The Shins

Chutes Too Narrow

(Sub Pop; 2003)

By Scott Reid | 20 October 2003

With clapping hands and a distorted, harmonized "whoo!" it begins.

Chutes Too Narrow
is undeniably of the most eagerly awaited albums of the year for indie-rock/pop fans, its release bringing waves of optimism from everyone who caught their 2001 debut, Oh, Inverted World. The optimism paid off: Chutes is a thirty-odd minute blast of brilliantly executed pop entwined with clever lyrics and a streamline production that pushes the mindnumbing hooks and James Mercer's piercing lead vocals to the forefront of the mix. Though the kind of immediacy that came from Inverted tracks like "The Celibate Life," "Know Your Onion" and "Girl Inform Me" seem far less evident at first, the album's short lifespan (under thirty five minutes) is still able to offer enough to keep you -- no matter how familiar with the band you may be -- transfixed until the entirety is able to prove itself as being on equal ground with its nearly predecessor.

And so, with clapping hands and a distorted yell it all begins, quickly breaking into the two-chord progression that propels the majority of "Kissing the Lipless." It's a thrilling reminder of what made "Caring is Creepy" such a terrific opener for Oh, Inverted World, Mercer's voice able to create so much out of simple progressions and arrangements. The scaled down production is also key; the chiming keys and distanced lead guitar lines giving the song its mesmerizing atmosphere, one which is reshaped throughout the album to many different ends. "Mine's Not a High Horse" follows, and despite the keyboards that back the chorus, it's every bit as immediate, laid-back and hook-laden as any of their previous material.

First single "So Says I" hearkens back to "Girl on the Wing" and "Know Your Onion" -- feverish in its energy yet still focused enough to offer up beautifully harmonized vocals and enough clever changes to make its brief appearance a creatively impressive one, as well. "Young Pilgrims" sounds like a solo performance between the songs that bookend it, but, once again, Mercer's knack for taking a relatively straight-foward progression and creating a memorable pop song with it is a process remarkably clear here and with "Gone For Good," formerly known as "A Call to Apathy." The country vibe, also evident in the Neil Young-inspired "Pink Bullets" becomes a suitable home for Mercer's most heartfelt (not emo-cliche heartfelt) lyrics: "Go back to your hometown get your feet on the ground and stop floating around," he sings; "I found a fatal flaw in the logic of love and went out of my head." It clears the way for the stirring closing track, "Those to Come." Mercer's desolate vocals sound utterly shaken against the decidedly cold production (compare the sound of the song, for instance, to "Kissing the Lipless" or "Saint Simon"), making it as stirring a finale as "The Past and the Pending."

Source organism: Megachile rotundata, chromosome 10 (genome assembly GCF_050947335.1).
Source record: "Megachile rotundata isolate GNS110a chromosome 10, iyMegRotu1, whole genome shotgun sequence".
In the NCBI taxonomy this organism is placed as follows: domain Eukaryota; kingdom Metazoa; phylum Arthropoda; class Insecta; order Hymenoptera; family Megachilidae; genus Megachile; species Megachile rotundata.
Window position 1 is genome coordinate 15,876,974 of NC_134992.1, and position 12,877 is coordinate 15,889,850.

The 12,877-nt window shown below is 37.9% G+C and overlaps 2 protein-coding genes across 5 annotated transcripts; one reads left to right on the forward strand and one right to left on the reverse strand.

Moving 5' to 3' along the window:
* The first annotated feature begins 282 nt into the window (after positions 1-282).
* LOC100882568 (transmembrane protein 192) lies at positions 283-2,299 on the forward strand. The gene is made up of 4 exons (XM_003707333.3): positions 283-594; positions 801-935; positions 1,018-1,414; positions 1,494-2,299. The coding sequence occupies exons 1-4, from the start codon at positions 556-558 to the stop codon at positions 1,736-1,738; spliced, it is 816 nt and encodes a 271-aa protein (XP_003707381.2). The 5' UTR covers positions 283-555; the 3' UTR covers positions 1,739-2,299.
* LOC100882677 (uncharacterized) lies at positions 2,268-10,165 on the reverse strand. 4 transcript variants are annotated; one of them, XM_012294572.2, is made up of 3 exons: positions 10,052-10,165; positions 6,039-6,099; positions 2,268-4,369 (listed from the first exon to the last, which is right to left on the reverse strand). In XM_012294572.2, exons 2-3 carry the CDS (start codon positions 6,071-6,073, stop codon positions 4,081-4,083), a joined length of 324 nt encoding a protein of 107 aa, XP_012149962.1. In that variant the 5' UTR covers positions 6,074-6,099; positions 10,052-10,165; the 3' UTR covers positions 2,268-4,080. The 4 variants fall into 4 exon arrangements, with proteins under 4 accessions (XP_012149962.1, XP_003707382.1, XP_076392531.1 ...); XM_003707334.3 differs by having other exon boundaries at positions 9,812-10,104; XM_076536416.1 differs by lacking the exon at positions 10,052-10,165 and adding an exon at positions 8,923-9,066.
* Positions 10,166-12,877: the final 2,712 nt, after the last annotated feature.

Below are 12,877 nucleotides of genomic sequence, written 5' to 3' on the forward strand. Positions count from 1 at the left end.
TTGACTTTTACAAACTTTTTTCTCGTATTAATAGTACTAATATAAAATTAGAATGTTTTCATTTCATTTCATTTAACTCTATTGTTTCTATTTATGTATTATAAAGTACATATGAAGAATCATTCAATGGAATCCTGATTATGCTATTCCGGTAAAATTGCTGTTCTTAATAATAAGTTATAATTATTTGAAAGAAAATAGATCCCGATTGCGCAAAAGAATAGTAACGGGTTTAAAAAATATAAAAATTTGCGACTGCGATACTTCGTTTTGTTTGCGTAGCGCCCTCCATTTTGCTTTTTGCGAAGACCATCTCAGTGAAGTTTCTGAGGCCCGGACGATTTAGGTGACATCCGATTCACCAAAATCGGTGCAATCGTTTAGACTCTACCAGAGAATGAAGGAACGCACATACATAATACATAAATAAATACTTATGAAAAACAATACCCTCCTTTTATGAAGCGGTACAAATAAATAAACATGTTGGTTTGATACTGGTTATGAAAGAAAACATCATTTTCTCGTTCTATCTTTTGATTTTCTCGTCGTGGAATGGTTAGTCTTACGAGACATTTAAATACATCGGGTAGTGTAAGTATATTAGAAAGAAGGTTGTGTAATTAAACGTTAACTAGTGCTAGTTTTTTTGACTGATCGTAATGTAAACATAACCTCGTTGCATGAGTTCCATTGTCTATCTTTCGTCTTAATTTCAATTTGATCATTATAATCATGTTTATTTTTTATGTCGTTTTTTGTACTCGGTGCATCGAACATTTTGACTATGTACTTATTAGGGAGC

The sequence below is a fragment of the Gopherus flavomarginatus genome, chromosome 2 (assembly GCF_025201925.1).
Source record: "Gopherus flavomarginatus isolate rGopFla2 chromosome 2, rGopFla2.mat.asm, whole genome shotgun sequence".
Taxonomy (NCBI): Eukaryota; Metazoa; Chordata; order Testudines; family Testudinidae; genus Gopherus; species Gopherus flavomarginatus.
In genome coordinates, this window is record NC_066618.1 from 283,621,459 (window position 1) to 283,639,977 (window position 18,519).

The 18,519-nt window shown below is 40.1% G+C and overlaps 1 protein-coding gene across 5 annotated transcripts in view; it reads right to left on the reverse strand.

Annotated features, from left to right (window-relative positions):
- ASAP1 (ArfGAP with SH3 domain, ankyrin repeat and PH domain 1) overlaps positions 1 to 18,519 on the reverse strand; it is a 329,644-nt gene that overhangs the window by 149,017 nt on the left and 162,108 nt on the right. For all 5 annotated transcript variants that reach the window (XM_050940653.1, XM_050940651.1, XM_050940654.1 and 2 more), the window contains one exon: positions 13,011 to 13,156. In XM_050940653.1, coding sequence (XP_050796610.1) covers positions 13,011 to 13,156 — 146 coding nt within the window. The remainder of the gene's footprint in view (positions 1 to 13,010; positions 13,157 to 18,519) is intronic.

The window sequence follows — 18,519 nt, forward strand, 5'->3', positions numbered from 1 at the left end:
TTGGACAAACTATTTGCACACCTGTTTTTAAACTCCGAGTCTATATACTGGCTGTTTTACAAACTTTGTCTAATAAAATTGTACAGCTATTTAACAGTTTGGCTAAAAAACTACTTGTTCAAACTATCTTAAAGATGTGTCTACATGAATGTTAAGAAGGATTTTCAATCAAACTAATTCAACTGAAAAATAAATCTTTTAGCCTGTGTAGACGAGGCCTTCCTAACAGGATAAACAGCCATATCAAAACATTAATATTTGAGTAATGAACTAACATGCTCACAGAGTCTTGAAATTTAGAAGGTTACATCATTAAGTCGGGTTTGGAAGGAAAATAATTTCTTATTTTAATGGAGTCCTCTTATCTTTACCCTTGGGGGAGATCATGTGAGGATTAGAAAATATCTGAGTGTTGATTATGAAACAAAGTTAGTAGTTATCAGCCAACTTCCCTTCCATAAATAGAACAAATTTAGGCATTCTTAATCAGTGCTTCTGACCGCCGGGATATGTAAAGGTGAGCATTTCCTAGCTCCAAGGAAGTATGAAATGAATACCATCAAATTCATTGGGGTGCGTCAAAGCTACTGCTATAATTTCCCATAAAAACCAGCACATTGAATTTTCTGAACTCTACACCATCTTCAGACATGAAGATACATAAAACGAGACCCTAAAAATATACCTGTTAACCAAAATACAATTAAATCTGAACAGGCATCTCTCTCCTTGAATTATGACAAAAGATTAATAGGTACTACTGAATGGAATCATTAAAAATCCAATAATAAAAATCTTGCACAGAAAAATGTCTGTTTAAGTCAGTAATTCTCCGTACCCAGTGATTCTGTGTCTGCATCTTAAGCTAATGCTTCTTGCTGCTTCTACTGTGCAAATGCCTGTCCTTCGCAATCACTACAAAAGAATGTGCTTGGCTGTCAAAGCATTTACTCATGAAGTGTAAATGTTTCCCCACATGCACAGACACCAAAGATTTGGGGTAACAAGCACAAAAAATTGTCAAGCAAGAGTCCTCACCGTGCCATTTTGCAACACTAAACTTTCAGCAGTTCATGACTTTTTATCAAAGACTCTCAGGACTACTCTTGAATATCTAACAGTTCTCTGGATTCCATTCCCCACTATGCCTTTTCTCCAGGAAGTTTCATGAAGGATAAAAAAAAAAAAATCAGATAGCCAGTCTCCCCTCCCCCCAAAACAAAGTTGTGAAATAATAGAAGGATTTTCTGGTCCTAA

"Saint Simon" ends the first side of the record with the record's biggest venture from their familiar sound. Very arguably Chutes' most satisfying track, both creatively and in terms of being instantly accessible/ridiculously catchy, its several sections weave in and out, tied together by Mercer's light falsetto and poetic lyrical turns ("Mercy's eyes are blue / When she places them in front of you / Nothing really holds a roman candle to the solemn warmth you feel inside of you"). The faux chamber-pop build stands in contrast to the album's general aesthetic, which is quickly brought back to focus with the bouncy "Fighting in a Sack." Though certainly not the strongest track to be found here, it still remains a far cry from superfluous filler, a style that is quickly bettered by the similar "Turn a Square." "Have I left my home to whine in this microphone" Mercer sneers, once again revealing the lyrical cycle of self doubt and insecurity. Very few can make such content sound warm and oddly inviting.

Chutes Too Narrow is exactly the kind of record I was hoping for since I first heard their debut, and though the production moves away from the primarily lo-fi approach that gave "The Celibate Life" and "Your Algebra" so much vitality, the record's cleaner sound is just as important to the more complex arrangements like "Saint Simon" or the Americana atmosphere of "Pink Bullets." Again, the album is incredibly short but is able to offer just enough to not feel stifling like this year's Battle of the Nudes (Gordon Downie), which was five minutes longer than this disc. Judging by the quality of the So Says I b-side "Mild Child," the band has even more tricks up their sleeve than they were willing to reveal with Chutes, though this album will forever remain an important step in the development of one of indie-pop's finest talents and not just one of the best albums to be released in 2003.